"We would hear the same black history facts repeated over and over again," she explained to Keri. "You'd learn about Rosa Parks, Martin Luther King, Marcus Garvey, maybe Frederick Douglass and George Washington Carver. There is more to black history than these people."

Initially, the idea was to simply put up a website with different black history facts: blackhistoryeveryday.com. Although once she had done that, she browsed the available Alexa flash briefings and realized there was nothing like what she had in mind. So, she decided to leverage the content she already had on her website and simply feed it into Alexa. This, as Kiki soon found, was much easier said than done.

It took more than a few tries and dozens of rejection letters from Amazon, but on the morning of Kiki's 60th birthday, she received an email announcing her BlackHistoryEveryday Alexa skill had finally been accepted.

Musings from a year of successful flash briefings

After finding the right balance between work and updating her Alexa skill, the feedback from listeners began to pour in.

"One thing I learned was the other skills focused on American black history. That's not black history." Kiki said. "So people really appreciate seeing the intersections I bring to really represent the breadth of being black in the world—not just in the United States."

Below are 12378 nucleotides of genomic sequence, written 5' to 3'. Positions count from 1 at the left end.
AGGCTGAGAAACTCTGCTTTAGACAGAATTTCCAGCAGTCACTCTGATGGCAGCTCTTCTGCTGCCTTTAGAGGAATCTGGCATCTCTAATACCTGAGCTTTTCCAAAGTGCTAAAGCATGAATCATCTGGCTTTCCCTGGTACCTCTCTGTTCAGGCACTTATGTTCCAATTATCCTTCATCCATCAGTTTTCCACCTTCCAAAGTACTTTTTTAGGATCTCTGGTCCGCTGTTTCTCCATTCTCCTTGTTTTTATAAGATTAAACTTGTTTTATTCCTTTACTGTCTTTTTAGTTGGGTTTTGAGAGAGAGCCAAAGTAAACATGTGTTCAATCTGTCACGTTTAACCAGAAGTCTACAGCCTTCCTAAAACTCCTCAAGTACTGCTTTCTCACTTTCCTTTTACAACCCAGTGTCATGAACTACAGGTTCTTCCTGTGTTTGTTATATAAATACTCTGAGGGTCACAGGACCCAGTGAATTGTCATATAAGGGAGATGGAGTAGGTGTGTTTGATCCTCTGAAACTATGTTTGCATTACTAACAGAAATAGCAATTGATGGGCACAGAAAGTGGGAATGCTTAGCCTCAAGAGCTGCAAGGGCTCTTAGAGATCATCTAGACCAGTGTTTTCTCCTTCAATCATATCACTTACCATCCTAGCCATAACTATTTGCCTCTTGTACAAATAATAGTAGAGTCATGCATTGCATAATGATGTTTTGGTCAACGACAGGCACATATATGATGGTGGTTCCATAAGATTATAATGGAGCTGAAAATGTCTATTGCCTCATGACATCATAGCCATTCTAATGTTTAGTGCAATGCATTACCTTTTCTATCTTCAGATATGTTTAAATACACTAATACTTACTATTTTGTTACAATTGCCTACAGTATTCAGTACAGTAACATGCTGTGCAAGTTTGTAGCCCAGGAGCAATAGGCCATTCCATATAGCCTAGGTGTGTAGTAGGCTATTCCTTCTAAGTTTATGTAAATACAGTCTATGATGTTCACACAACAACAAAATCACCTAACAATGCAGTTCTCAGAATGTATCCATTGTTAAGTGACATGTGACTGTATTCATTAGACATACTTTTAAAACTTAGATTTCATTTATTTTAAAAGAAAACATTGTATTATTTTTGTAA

She recalls the excitement from her listeners back when she was publishing five new skills a day, where all five positions were occupied by queer black figures. It simply wasn't something anyone else was doing. Nowadays, she schedules just one new fact a day, but it's enough to inspire her listeners with that awe of learning something truly fascinating.

As a happy bonus, Kiki also learns something new everyday.

"I didn't know Phylicia Rashād was the first black person to win a Tony award," she says, as an example. "There are so many black 'firsts' that people are unaware of."

Her flash briefing doesn't just focus on famous people in history either. She also covers present-day achievements, like when Lil Nas X became the first openly gay black person to win an award at the Country Music Association. Additionally, she uses her channel to gently educate people on facts as simple as Africa not being a single country, but a continent comprised of 54 nations.